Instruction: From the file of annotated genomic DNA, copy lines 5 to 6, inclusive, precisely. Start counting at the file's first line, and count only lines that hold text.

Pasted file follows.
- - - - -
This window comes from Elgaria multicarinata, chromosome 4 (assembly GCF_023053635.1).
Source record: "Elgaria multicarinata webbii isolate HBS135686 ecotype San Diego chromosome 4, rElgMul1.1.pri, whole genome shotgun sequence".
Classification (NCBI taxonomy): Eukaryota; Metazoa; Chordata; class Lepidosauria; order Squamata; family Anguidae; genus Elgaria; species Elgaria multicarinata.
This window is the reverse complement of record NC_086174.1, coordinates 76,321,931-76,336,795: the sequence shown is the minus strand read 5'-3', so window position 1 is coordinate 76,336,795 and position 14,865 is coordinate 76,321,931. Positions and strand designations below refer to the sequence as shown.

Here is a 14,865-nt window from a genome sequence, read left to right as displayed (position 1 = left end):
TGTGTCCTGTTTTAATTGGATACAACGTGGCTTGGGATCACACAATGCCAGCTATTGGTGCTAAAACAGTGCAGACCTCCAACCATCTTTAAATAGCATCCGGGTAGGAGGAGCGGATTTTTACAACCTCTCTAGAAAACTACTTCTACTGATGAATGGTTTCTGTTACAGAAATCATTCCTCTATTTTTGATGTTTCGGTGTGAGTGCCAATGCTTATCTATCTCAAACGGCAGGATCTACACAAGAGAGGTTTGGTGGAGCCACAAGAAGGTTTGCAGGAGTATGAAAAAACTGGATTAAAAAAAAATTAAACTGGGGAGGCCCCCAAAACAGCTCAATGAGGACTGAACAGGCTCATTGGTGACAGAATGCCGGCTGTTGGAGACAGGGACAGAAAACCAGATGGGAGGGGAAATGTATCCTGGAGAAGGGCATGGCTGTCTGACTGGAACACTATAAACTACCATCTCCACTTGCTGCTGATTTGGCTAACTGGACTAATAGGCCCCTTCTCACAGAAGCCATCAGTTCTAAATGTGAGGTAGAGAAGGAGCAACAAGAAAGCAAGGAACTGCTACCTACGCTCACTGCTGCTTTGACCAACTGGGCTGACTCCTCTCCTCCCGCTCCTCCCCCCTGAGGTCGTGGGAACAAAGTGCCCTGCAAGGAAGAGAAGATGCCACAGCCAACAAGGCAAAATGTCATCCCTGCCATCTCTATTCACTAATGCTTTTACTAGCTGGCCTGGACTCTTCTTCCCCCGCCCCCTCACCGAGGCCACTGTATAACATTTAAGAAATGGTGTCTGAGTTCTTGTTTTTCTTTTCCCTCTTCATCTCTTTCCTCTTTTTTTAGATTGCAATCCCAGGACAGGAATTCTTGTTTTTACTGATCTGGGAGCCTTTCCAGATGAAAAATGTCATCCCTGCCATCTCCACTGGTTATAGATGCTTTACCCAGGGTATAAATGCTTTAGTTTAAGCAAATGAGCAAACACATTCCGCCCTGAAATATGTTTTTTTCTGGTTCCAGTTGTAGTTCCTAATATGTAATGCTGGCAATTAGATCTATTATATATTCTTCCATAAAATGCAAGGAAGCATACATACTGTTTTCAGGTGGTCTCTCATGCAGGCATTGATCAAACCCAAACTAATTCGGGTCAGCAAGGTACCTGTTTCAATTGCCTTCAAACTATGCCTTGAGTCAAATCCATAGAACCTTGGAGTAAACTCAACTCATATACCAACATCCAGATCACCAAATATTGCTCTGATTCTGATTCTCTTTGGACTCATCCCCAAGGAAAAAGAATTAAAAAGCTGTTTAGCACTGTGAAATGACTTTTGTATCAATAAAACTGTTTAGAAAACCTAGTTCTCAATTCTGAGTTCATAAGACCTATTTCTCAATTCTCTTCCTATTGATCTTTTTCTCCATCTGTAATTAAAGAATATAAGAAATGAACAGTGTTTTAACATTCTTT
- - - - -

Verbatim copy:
Here is a 14,865-nt window from a genome sequence, read left to right as displayed (position 1 = left end):
TGTGTCCTGTTTTAATTGGATACAACGTGGCTTGGGATCACACAATGCCAGCTATTGGTGCTAAAACAGTGCAGACCTCCAACCATCTTTAAATAGCATCCGGGTAGGAGGAGCGGATTTTTACAACCTCTCTAGAAAACTACTTCTACTGATGAATGGTTTCTGTTACAGAAATCATTCCTCTATTTTTGATGTTTCGGTGTGAGTGCCAATGCTTATCTATCTCAAACGGCAGGATCTACACAAGAGAGGTTTGGTGGAGCCACAAGAAGGTTTGCAGGAGTATGAAAAAACTGGATTAAAAAAAAATTAAACTGGGGAGGCCCCCAAAACAGCTCAATGAGGACTGAACAGGCTCATTGGTGACAGAATGCCGGCTGTTGGAGACAGGGACAGAAAACCAGATGGGAGGGGAAATGTATCCTGGAGAAGGGCATGGCTGTCTGACTGGAACACTATAAACTACCATCTCCACTTGCTGCTGATTTGGCTAACTGGACTAATAGGCCCCTTCTCACAGAAGCCATCAGTTCTAAATGTGAGGTAGAGAAGGAGCAACAAGAAAGCAAGGAACTGCTACCTACGCTCACTGCTGCTTTGACCAACTGGGCTGACTCCTCTCCTCCCGCTCCTCCCCCCTGAGGTCGTGGGAACAAAGTGCCCTGCAAGGAAGAGAAGATGCCACAGCCAACAAGGCAAAATGTCATCCCTGCCATCTCTATTCACTAATGCTTTTACTAGCTGGCCTGGACTCTTCTTCCCCCGCCCCCTCACCGAGGCCACTGTATAACATTTAAGAAATGGTGTCTGAGTTCTTGTTTTTCTTTTCCCTCTTCATCTCTTTCCTCTTTTTTTAGATTGCAATCCCAGGACAGGAATTCTTGTTTTTACTGATCTGGGAGCCTTTCCAGATGAAAAATGTCATCCCTGCCATCTCCACTGGTTATAGATGCTTTACCCAGGGTATAAATGCTTTAGTTTAAGCAAATGAGCAAACACATTCCGCCCTGAAATATGTTTTTTTCTGGTTCCAGTTGTAGTTCCTAATATGTAATGCTGGCAATTAGATCTATTATATATTCTTCCATAAAATGCAAGGAAGCATACATACTGTTTTCAGGTGGTCTCTCATGCAGGCATTGATCAAACCCAAACTAATTCGGGTCAGCAAGGTACCTGTTTCAATTGCCTTCAAACTATGCCTTGAGTCAAATCCATAGAACCTTGGAGTAAACTCAACTCATATACCAACATCCAGATCACCAAATATTGCTCTGATTCTGATTCTCTTTGGACTCATCCCCAAGGAAAAAGAATTAAAAAGCTGTTTAGCACTGTGAAATGACTTTTGTATCAATAAAACTGTTTAGAAAACCTAGTTCTCAATTCTGAGTTCATAAGACCTATTTCTCAATTCTCTTCCTATTGATCTTTTTCTCCATCTGTAATTAAAGAATATAAGAAATGAACAGTGTTTTAACATTCTTT